Michel de Montaigne
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Michel Eyquem de Montaigne was born at the Château de Montaigne on February 28, 1533 in the Périgord Region of Southwestern France. He was the son of Pierre Eyquem, a rich merchant who had acceded to nobility following his campaign in Italy with King Francis I of France, and Antoinette López de Villanueva (or Antoinette de Louppes), a rich heiress from a Protestant Spanish family with Jewish origins. Educated in Latin from infancy and given a classical education through his teens at the Humanist Collège de Guyenne in Bordeaux, Montaigne had become a magistrate in the Parlement (or high court) at Bordeaux by 1557 after having served as counselor in the Cour des Aides in Périgueux, a nearby city in Southwestern France. While at the Bordeaux Parlement, he befriended the jurist and poet Etienne de La Boétie, whose death in 1563 deeply affected him and motivated him to write the Essays.
After his father’s death in 1568, Montaigne moved into the family estate, finally retiring from his magisterial duties in 1570. There, he started his Essays in 1572, frequently confining himself to his library, where he famously had quotations from his favorite ancient authors engraved into the ceiling’s beams. Dividing his time between his writing, stewardship of his estate, various public and political duties (including a stint as mayor of Bordeaux from 1581-1585) and a trip to Italy — which he undertook partly to find a cure for recurring kidney stones — Montaigne spent the majority of his remaining years at the Château de Montaigne, where he died in 1592 at the age of 59.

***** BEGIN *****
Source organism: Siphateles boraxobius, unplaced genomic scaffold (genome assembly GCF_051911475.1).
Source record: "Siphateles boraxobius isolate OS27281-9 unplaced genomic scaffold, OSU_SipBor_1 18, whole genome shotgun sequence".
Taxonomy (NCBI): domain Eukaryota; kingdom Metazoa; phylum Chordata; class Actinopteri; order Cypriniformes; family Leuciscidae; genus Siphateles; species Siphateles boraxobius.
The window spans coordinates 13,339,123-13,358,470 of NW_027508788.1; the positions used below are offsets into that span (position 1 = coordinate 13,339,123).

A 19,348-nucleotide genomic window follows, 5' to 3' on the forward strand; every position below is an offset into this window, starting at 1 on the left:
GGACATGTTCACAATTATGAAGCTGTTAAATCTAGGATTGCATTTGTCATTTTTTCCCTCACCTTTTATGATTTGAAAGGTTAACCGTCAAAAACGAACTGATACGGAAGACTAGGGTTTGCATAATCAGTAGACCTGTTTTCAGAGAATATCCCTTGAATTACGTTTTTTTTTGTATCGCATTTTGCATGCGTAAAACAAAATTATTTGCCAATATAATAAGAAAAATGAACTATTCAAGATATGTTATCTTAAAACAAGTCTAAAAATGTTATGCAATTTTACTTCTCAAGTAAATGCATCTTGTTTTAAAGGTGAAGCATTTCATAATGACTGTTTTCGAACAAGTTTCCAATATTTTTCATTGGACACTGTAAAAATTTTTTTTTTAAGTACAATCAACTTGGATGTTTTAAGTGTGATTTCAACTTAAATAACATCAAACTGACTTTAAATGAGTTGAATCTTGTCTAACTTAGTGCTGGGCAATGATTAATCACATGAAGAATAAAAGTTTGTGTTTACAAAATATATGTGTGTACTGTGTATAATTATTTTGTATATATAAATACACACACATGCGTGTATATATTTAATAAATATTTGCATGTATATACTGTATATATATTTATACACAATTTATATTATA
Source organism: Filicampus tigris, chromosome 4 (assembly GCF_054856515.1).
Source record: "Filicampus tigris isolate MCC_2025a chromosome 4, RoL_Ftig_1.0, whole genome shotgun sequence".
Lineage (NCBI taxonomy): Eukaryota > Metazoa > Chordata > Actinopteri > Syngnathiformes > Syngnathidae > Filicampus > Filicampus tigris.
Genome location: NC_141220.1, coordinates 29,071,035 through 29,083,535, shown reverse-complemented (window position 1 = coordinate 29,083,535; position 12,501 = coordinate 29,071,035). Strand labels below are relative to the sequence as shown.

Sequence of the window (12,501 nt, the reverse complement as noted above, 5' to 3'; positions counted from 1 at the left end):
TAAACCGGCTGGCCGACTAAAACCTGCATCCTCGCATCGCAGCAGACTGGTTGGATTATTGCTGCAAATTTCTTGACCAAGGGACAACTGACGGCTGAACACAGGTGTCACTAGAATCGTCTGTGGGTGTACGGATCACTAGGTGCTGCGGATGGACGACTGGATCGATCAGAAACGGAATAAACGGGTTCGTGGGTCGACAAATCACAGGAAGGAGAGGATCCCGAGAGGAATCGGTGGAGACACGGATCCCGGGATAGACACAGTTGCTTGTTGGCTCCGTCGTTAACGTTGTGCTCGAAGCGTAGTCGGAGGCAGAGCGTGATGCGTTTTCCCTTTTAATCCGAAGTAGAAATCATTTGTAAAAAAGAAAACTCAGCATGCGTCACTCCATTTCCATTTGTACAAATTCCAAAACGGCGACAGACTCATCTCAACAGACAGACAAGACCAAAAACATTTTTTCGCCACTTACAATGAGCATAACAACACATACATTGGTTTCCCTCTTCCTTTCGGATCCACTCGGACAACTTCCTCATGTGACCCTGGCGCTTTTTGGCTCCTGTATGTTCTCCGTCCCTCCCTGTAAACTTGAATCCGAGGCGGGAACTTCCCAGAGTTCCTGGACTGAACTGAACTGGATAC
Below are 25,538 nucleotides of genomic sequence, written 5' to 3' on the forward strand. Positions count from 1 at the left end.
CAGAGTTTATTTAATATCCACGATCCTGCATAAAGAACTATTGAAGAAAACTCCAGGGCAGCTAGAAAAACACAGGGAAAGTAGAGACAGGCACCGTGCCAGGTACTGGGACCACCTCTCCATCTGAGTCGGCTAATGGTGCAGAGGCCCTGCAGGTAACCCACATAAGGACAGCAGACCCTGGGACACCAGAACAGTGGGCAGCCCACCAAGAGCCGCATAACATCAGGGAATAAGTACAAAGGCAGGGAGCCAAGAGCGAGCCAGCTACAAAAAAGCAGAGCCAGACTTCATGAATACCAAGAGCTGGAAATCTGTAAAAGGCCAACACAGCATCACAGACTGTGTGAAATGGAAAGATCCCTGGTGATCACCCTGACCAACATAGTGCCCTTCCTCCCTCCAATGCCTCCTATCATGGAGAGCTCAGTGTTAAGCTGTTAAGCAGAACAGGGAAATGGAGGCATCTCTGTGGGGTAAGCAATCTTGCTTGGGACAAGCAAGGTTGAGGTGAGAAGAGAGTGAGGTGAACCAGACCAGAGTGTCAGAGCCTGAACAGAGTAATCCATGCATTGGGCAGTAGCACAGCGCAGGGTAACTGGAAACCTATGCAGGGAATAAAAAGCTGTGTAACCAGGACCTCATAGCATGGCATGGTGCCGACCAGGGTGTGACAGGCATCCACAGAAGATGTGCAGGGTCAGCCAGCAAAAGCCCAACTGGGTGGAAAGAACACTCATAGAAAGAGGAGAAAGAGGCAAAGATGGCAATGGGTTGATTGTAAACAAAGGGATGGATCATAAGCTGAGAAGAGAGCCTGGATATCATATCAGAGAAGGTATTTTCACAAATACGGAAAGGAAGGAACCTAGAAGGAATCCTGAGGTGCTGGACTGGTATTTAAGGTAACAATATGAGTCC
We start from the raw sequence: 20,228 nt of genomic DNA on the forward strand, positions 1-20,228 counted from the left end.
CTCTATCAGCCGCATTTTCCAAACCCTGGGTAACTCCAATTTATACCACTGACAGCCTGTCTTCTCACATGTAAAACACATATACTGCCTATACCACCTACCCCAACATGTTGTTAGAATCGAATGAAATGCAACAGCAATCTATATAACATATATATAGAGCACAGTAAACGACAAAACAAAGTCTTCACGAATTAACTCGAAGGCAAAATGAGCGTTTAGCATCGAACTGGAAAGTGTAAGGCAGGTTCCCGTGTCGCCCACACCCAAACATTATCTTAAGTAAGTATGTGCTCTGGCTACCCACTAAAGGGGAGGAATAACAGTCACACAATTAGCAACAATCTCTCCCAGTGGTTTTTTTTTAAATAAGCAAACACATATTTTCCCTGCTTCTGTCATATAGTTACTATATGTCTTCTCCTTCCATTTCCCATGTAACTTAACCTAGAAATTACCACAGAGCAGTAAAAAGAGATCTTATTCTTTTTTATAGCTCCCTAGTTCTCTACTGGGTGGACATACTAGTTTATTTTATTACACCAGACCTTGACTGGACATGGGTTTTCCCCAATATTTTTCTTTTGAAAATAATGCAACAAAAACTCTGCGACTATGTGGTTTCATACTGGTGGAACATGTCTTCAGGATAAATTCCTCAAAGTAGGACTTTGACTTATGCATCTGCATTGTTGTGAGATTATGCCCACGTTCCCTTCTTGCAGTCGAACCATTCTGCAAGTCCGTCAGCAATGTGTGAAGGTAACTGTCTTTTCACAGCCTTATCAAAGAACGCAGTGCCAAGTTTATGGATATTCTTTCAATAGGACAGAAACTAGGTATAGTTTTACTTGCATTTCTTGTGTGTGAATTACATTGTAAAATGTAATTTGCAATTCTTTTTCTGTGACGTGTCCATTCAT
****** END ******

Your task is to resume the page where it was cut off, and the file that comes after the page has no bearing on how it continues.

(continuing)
Written by Paul Wimmer, Ph.D. candidate in French, Columbia University
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"Montaigne, Michel de 1533-1592," Ullrich Langer (ed.), The Cambridge Companion to Montaigne. Cambridge: Cambridge University Press, 2005
Encyclopedia of Life Writing: Autobiographical and Biographical Forms. London: Routledge, 2001
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Foglia, Marc, "Michel de Montaigne", The Stanford Encyclopedia of Philosophy (Winter 2010 Edition), Edward N. Zalta (ed.)